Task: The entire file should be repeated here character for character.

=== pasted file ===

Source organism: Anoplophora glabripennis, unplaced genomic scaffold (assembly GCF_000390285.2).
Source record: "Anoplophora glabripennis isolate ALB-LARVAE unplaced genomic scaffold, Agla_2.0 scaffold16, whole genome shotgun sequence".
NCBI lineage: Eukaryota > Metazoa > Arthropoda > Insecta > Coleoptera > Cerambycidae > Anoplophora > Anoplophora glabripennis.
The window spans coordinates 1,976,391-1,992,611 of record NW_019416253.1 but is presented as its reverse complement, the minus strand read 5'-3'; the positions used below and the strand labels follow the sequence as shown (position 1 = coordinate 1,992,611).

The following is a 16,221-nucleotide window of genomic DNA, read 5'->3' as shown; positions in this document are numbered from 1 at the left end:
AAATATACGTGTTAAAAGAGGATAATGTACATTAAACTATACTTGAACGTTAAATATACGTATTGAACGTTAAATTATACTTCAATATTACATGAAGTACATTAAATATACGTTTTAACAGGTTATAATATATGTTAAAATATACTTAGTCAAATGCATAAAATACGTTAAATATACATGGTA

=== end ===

Source organism: Anoplophora glabripennis, unplaced genomic scaffold (assembly GCF_000390285.2).
Source record: "Anoplophora glabripennis isolate ALB-LARVAE unplaced genomic scaffold, Agla_2.0 scaffold16, whole genome shotgun sequence".
NCBI lineage: Eukaryota > Metazoa > Arthropoda > Insecta > Coleoptera > Cerambycidae > Anoplophora > Anoplophora glabripennis.
The window spans coordinates 1,976,391-1,992,611 of record NW_019416253.1 but is presented as its reverse complement, the minus strand read 5'-3'; the positions used below and the strand labels follow the sequence as shown (position 1 = coordinate 1,992,611).

The following is a 16,221-nucleotide window of genomic DNA, read 5'->3' as shown; positions in this document are numbered from 1 at the left end:
AAATATACGTGTTAAAAGAGGATAATGTACATTAAACTATACTTGAACGTTAAATATACGTATTGAACGTTAAATTATACTTCAATATTACATGAAGTACATTAAATATACGTTTTAACAGGTTATAATATATGTTAAAATATACTTAGTCAAATGCATAAAATACGTTAAATATACATGGTA